Liverpool: LE fifth-graders visit lake for hands-on experimentation

Liverpool Elementary fifth-graders got a chance to act like real environmental scientists on Thursday at Onondaga Lake.

Under the direction of Liverpool Elementary Science Center Helping Teacher Alex Becerra, about 40 kids tested water, examined microscopic plankton and discussed the ramifications of introducing non-native species into a habitat.

"The question of the day was, is Onondaga Lake a living lake?" Becerra said. "This gave them a chance to look at the lake as a complex thing. It affirmed for them some things about the lake, and it gave them a chance to do some hands-on work to get a better understanding of it."

The project was funded by several grants, including a mini-grant from the Onondaga Lake Partnership. Several local groups also provided resources.

There were four different stations in which kids got to perform hands-on activities that helped them to understand the nature of the lake and the creatures that inhabit it: the floating classroom, the yacht club, the shoreline and the marina "B"-wall (the pier behind the Salt Museum). The students were split into groups and rotated through the stations throughout the day. In addition, staffers from Carpenter's Brook Fish Hatchery were on hand with an exhibit.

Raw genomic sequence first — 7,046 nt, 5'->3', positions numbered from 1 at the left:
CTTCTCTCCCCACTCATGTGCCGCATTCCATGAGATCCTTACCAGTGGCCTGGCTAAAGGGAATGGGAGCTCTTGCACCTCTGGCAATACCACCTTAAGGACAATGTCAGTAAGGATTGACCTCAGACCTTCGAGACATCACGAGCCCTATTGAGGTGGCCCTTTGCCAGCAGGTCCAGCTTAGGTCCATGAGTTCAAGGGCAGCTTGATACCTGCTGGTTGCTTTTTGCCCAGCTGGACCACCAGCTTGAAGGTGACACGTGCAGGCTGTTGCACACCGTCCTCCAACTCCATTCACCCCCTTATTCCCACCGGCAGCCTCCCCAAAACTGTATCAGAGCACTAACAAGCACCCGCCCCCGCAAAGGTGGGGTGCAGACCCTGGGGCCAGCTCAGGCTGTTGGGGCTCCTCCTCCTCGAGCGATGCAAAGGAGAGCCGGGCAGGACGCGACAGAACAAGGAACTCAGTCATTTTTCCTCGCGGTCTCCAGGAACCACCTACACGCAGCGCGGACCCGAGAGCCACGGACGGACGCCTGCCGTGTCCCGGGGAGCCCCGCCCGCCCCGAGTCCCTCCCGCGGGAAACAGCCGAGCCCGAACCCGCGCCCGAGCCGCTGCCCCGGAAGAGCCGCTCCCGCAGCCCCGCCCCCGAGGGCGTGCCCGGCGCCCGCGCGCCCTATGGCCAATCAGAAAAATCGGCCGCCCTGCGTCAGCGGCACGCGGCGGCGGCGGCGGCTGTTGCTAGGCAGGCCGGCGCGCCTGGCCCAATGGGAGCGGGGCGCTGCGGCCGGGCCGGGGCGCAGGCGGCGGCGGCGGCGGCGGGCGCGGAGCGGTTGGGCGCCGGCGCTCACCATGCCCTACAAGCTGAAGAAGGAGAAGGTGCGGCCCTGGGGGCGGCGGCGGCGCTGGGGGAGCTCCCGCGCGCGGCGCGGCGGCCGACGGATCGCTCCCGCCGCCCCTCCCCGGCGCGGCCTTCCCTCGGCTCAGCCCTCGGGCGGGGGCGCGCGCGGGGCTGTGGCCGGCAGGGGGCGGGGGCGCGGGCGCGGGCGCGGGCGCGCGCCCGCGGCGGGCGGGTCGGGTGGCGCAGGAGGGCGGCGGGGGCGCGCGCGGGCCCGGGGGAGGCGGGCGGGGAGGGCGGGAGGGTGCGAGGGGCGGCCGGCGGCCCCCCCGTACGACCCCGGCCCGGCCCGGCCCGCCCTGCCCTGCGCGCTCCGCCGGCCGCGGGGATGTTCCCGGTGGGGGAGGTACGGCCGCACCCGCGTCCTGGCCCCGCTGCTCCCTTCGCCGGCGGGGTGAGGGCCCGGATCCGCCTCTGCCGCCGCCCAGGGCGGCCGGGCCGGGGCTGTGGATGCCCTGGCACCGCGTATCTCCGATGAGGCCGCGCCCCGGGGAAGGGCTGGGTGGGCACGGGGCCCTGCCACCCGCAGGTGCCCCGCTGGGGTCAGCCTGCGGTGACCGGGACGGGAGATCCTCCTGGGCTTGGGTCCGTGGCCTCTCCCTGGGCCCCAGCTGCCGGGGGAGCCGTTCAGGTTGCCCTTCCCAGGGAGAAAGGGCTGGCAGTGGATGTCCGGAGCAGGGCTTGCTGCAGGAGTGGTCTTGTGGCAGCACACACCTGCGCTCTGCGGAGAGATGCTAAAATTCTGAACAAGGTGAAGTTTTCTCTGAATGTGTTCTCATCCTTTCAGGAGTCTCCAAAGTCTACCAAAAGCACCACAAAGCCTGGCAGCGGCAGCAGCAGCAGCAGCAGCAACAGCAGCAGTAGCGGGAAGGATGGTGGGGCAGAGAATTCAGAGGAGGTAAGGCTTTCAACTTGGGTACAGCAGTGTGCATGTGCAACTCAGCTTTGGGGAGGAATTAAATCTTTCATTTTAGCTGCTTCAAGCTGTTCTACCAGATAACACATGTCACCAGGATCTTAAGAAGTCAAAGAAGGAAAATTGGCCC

Site One: Floating classroom on the lake

Groups on the boat, led by Becerra, were involved in hands-on water testing. During these activities, they learned about sampling water at different depths to determine what kinds of species could live at those depths.

"We looked at dissolved oxygen levels and temperature at 20 feet and 30 feet deep," Becerra said. "Then we could determine what kinds of fish would be able to live in the lake."

The students on the boat also discussed Secchi disks, an interactive exercise that demonstrates how to measure the clarity of the water and light penetration. A Secchi disk is an 8-inch disk with alternating black and white quadrants. It is lowered into the water of a lake until it can be no longer seen by the observer. This depth of disappearance, called the Secchi depth, is a measure of the transparency of the water. Transparency is an indicator of the impact of human activity on the land surrounding the lake.

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